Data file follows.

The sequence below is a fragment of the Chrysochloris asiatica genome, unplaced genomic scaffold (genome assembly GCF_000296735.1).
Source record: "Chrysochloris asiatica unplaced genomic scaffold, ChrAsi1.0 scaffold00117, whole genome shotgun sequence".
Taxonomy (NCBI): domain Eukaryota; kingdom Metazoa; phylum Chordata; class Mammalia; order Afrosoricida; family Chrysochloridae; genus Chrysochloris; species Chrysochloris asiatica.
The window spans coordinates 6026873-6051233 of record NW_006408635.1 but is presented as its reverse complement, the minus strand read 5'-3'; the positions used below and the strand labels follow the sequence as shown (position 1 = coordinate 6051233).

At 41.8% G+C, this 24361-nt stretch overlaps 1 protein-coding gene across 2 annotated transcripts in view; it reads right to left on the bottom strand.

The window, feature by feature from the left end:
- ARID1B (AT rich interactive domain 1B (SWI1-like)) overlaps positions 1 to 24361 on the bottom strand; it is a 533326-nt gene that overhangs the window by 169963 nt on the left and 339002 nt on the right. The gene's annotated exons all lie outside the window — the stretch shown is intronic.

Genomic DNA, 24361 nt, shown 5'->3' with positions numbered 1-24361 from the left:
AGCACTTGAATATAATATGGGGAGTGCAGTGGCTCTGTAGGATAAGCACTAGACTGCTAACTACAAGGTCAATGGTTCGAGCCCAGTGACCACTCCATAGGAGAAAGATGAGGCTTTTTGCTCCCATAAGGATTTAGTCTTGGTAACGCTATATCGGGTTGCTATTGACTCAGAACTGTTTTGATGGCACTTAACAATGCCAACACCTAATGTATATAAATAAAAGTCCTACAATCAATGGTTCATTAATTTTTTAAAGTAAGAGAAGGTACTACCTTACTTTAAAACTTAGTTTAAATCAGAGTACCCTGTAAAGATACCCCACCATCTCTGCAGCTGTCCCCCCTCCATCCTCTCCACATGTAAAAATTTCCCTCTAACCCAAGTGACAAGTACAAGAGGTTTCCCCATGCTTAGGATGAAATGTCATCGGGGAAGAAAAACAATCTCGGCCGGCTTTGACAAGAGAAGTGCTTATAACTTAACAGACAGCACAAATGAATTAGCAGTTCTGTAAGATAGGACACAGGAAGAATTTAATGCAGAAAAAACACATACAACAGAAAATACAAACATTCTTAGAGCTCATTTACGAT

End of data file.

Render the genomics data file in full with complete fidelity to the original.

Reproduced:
The sequence below is a fragment of the Chrysochloris asiatica genome, unplaced genomic scaffold (genome assembly GCF_000296735.1).
Source record: "Chrysochloris asiatica unplaced genomic scaffold, ChrAsi1.0 scaffold00117, whole genome shotgun sequence".
Taxonomy (NCBI): domain Eukaryota; kingdom Metazoa; phylum Chordata; class Mammalia; order Afrosoricida; family Chrysochloridae; genus Chrysochloris; species Chrysochloris asiatica.
The window spans coordinates 6026873-6051233 of record NW_006408635.1 but is presented as its reverse complement, the minus strand read 5'-3'; the positions used below and the strand labels follow the sequence as shown (position 1 = coordinate 6051233).

At 41.8% G+C, this 24361-nt stretch overlaps 1 protein-coding gene across 2 annotated transcripts in view; it reads right to left on the bottom strand.

The window, feature by feature from the left end:
- ARID1B (AT rich interactive domain 1B (SWI1-like)) overlaps positions 1 to 24361 on the bottom strand; it is a 533326-nt gene that overhangs the window by 169963 nt on the left and 339002 nt on the right. The gene's annotated exons all lie outside the window — the stretch shown is intronic.

Genomic DNA, 24361 nt, shown 5'->3' with positions numbered 1-24361 from the left:
AGCACTTGAATATAATATGGGGAGTGCAGTGGCTCTGTAGGATAAGCACTAGACTGCTAACTACAAGGTCAATGGTTCGAGCCCAGTGACCACTCCATAGGAGAAAGATGAGGCTTTTTGCTCCCATAAGGATTTAGTCTTGGTAACGCTATATCGGGTTGCTATTGACTCAGAACTGTTTTGATGGCACTTAACAATGCCAACACCTAATGTATATAAATAAAAGTCCTACAATCAATGGTTCATTAATTTTTTAAAGTAAGAGAAGGTACTACCTTACTTTAAAACTTAGTTTAAATCAGAGTACCCTGTAAAGATACCCCACCATCTCTGCAGCTGTCCCCCCTCCATCCTCTCCACATGTAAAAATTTCCCTCTAACCCAAGTGACAAGTACAAGAGGTTTCCCCATGCTTAGGATGAAATGTCATCGGGGAAGAAAAACAATCTCGGCCGGCTTTGACAAGAGAAGTGCTTATAACTTAACAGACAGCACAAATGAATTAGCAGTTCTGTAAGATAGGACACAGGAAGAATTTAATGCAGAAAAAACACATACAACAGAAAATACAAACATTCTTAGAGCTCATTTACGAT